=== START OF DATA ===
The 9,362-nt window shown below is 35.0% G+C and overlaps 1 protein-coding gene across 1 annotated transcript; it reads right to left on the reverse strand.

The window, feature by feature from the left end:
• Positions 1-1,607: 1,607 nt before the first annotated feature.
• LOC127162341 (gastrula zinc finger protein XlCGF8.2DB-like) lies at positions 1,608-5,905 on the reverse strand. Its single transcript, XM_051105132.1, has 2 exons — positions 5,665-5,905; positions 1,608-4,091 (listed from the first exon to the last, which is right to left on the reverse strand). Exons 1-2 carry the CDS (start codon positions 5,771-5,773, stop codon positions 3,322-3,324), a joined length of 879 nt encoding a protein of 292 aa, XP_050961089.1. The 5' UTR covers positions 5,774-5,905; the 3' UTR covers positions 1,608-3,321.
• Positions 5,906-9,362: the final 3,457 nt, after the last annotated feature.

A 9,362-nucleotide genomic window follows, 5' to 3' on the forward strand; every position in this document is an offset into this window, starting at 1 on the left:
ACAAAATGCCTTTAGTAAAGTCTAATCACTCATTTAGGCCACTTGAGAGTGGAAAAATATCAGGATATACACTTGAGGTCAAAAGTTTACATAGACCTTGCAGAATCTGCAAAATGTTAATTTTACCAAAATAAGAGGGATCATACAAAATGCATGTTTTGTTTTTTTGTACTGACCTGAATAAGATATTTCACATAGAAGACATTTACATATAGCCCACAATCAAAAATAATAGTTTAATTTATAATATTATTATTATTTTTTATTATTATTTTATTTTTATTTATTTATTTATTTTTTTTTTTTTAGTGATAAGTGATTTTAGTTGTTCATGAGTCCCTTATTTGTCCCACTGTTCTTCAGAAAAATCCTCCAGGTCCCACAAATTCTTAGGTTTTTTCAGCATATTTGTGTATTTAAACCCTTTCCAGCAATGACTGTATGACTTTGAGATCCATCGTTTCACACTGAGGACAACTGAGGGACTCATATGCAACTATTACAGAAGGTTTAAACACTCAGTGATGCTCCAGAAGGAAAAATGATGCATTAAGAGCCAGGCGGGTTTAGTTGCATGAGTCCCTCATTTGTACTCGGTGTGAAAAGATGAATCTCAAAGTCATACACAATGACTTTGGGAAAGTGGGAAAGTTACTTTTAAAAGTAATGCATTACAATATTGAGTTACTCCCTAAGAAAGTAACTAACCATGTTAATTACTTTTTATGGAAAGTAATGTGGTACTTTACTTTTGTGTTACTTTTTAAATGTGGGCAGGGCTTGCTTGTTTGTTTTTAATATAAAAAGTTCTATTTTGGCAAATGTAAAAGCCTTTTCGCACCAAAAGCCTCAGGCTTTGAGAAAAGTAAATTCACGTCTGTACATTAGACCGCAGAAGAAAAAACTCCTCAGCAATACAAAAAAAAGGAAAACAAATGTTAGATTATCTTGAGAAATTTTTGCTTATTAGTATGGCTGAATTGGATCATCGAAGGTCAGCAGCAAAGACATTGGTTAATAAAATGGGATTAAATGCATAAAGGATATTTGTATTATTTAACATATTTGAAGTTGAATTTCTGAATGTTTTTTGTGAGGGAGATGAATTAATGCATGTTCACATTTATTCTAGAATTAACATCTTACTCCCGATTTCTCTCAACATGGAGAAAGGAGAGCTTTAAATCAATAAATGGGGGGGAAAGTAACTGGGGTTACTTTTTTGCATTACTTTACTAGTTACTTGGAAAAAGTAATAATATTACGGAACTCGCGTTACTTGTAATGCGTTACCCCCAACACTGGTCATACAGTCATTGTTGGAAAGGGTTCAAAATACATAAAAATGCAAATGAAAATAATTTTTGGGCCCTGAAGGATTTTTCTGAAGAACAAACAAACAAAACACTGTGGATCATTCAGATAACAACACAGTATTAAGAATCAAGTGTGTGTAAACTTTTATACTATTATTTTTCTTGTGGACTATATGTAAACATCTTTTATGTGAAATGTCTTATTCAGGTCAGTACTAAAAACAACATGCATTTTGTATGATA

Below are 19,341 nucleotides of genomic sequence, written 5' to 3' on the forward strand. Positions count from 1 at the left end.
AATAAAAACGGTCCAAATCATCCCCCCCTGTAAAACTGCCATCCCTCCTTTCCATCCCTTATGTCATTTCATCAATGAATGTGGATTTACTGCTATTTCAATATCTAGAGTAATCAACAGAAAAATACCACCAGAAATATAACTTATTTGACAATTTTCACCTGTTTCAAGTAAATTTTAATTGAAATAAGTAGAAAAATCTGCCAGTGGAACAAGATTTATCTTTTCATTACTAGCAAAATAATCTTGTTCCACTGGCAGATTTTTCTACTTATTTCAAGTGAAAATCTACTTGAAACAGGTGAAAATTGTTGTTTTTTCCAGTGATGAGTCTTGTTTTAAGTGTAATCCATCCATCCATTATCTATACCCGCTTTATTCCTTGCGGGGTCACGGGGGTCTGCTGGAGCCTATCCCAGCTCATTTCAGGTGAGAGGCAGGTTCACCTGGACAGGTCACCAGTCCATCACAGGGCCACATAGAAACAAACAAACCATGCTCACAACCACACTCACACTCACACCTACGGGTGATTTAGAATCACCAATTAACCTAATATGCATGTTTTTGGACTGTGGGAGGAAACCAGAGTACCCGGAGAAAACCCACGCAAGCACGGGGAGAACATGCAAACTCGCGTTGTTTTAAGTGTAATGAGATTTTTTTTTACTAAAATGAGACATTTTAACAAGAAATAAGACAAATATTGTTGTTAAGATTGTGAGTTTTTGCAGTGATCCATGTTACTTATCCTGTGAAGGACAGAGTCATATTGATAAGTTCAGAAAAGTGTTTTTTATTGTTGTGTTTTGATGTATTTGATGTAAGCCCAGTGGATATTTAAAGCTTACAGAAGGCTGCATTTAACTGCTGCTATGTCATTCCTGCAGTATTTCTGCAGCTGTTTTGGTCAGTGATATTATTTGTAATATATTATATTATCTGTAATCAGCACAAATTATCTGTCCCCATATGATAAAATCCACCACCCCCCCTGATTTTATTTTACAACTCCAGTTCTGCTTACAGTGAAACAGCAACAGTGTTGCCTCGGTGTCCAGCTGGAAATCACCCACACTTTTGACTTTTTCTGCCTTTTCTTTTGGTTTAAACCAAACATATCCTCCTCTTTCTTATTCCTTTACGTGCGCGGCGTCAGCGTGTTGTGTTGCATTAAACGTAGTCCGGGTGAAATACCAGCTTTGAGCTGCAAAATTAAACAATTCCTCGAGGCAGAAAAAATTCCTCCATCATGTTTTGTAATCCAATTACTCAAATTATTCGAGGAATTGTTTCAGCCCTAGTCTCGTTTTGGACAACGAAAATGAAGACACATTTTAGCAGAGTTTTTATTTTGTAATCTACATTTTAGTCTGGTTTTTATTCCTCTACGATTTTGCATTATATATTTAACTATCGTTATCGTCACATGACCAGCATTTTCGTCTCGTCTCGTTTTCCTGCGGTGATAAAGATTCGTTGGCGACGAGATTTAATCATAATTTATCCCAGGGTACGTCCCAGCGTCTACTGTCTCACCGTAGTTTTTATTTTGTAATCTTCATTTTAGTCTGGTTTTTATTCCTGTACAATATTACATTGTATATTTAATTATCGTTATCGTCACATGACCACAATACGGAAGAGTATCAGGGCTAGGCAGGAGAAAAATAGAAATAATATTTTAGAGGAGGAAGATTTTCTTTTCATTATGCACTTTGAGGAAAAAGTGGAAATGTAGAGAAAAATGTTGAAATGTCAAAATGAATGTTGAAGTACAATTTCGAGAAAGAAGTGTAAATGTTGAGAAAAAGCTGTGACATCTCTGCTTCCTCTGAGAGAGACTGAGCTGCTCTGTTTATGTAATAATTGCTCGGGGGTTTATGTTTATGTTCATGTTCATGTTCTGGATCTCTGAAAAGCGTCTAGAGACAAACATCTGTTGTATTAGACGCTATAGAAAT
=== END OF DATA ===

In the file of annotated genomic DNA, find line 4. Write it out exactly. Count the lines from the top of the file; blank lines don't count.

• LOC127162341 (gastrula zinc finger protein XlCGF8.2DB-like) lies at positions 1,608-5,905 on the reverse strand. Its single transcript, XM_051105132.1, has 2 exons — positions 5,665-5,905; positions 1,608-4,091 (listed from the first exon to the last, which is right to left on the reverse strand). Exons 1-2 carry the CDS (start codon positions 5,771-5,773, stop codon positions 3,322-3,324), a joined length of 879 nt encoding a protein of 292 aa, XP_050961089.1. The 5' UTR covers positions 5,774-5,905; the 3' UTR covers positions 1,608-3,321.